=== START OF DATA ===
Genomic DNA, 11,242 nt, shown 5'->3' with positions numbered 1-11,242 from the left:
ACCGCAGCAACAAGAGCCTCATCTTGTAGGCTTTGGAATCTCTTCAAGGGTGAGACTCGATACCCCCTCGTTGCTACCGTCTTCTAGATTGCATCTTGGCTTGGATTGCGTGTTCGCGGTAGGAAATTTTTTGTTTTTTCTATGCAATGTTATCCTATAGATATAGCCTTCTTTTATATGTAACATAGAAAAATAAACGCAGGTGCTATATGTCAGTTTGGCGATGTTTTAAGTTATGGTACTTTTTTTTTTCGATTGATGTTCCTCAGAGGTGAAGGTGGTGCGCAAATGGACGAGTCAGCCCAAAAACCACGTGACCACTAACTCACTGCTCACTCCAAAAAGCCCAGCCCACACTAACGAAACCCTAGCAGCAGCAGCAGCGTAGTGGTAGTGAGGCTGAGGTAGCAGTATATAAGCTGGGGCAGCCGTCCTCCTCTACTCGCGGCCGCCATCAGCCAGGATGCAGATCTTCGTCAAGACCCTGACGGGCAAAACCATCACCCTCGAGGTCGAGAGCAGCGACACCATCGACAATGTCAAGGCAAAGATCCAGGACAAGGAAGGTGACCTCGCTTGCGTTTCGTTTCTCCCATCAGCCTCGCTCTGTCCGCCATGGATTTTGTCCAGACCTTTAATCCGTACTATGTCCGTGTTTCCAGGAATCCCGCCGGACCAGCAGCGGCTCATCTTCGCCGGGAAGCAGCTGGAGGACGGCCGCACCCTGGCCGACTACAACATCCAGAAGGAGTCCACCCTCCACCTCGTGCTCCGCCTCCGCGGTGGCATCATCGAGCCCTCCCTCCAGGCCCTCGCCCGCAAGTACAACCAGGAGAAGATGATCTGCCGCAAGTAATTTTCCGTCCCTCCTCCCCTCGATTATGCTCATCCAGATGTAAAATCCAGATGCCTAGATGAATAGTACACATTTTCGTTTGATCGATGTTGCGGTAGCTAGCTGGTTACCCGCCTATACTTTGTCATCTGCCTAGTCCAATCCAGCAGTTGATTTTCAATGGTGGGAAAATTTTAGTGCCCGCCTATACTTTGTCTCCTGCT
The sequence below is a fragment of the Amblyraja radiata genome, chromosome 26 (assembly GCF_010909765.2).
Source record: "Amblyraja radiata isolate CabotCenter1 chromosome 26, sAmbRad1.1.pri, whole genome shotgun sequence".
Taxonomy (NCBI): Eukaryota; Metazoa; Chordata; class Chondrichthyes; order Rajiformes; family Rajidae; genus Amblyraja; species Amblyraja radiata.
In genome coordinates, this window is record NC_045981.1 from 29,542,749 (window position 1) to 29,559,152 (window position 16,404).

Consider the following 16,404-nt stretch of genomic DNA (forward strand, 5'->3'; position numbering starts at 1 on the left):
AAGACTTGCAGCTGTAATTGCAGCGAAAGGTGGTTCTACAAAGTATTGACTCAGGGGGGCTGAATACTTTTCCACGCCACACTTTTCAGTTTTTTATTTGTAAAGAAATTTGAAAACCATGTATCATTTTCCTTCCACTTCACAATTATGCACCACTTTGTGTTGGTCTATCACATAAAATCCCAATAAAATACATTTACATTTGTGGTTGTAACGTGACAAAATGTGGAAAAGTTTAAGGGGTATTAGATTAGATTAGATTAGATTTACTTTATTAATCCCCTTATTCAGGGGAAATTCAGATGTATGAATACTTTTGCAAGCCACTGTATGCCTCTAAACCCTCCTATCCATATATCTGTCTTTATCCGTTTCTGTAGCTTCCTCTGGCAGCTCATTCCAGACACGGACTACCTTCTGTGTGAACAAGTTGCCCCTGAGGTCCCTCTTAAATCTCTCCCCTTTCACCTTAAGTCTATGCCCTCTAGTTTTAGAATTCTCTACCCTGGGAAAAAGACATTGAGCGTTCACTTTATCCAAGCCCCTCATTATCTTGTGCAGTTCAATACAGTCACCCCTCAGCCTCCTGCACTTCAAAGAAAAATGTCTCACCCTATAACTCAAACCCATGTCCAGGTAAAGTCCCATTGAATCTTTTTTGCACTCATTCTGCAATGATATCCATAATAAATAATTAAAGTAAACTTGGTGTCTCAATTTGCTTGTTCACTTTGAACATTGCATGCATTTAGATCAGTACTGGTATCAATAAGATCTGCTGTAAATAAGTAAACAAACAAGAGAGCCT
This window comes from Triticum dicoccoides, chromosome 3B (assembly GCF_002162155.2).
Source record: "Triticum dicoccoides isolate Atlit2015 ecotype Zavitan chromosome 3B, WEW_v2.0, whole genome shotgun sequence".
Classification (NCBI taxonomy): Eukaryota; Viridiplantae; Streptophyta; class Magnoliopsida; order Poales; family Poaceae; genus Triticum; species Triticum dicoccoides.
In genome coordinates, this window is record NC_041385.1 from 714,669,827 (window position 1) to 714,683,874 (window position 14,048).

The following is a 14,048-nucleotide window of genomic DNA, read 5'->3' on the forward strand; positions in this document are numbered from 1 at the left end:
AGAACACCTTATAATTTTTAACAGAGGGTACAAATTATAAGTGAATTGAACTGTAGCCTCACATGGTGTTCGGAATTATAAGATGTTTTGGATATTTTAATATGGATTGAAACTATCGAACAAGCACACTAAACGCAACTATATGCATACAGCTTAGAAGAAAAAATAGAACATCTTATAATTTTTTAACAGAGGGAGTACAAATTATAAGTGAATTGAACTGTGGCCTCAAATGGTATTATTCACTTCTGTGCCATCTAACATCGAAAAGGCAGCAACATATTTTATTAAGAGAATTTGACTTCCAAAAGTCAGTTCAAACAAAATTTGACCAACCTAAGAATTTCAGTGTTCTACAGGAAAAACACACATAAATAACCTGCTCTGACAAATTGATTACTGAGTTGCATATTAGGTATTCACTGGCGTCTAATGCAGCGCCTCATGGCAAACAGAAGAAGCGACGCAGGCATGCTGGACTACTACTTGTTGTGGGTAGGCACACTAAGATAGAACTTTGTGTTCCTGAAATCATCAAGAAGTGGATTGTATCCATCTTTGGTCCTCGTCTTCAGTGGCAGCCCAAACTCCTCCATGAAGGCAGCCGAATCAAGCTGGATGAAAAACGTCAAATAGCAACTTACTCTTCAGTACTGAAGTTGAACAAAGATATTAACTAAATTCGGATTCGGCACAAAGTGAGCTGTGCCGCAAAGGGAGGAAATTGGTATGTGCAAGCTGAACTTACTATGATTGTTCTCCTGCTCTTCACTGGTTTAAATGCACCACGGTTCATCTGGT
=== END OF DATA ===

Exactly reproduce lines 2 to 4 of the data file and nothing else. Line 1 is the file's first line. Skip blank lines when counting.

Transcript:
ACCGCAGCAACAAGAGCCTCATCTTGTAGGCTTTGGAATCTCTTCAAGGGTGAGACTCGATACCCCCTCGTTGCTACCGTCTTCTAGATTGCATCTTGGCTTGGATTGCGTGTTCGCGGTAGGAAATTTTTTGTTTTTTCTATGCAATGTTATCCTATAGATATAGCCTTCTTTTATATGTAACATAGAAAAATAAACGCAGGTGCTATATGTCAGTTTGGCGATGTTTTAAGTTATGGTACTTTTTTTTTTCGATTGATGTTCCTCAGAGGTGAAGGTGGTGCGCAAATGGACGAGTCAGCCCAAAAACCACGTGACCACTAACTCACTGCTCACTCCAAAAAGCCCAGCCCACACTAACGAAACCCTAGCAGCAGCAGCAGCGTAGTGGTAGTGAGGCTGAGGTAGCAGTATATAAGCTGGGGCAGCCGTCCTCCTCTACTCGCGGCCGCCATCAGCCAGGATGCAGATCTTCGTCAAGACCCTGACGGGCAAAACCATCACCCTCGAGGTCGAGAGCAGCGACACCATCGACAATGTCAAGGCAAAGATCCAGGACAAGGAAGGTGACCTCGCTTGCGTTTCGTTTCTCCCATCAGCCTCGCTCTGTCCGCCATGGATTTTGTCCAGACCTTTAATCCGTACTATGTCCGTGTTTCCAGGAATCCCGCCGGACCAGCAGCGGCTCATCTTCGCCGGGAAGCAGCTGGAGGACGGCCGCACCCTGGCCGACTACAACATCCAGAAGGAGTCCACCCTCCACCTCGTGCTCCGCCTCCGCGGTGGCATCATCGAGCCCTCCCTCCAGGCCCTCGCCCGCAAGTACAACCAGGAGAAGATGATCTGCCGCAAGTAATTTTCCGTCCCTCCTCCCCTCGATTATGCTCATCCAGATGTAAAATCCAGATGCCTAGATGAATAGTACACATTTTCGTTTGATCGATGTTGCGGTAGCTAGCTGGTTACCCGCCTATACTTTGTCATCTGCCTAGTCCAATCCAGCAGTTGATTTTCAATGGTGGGAAAATTTTAGTGCCCGCCTATACTTTGTCTCCTGCT
The sequence below is a fragment of the Amblyraja radiata genome, chromosome 26 (assembly GCF_010909765.2).
Source record: "Amblyraja radiata isolate CabotCenter1 chromosome 26, sAmbRad1.1.pri, whole genome shotgun sequence".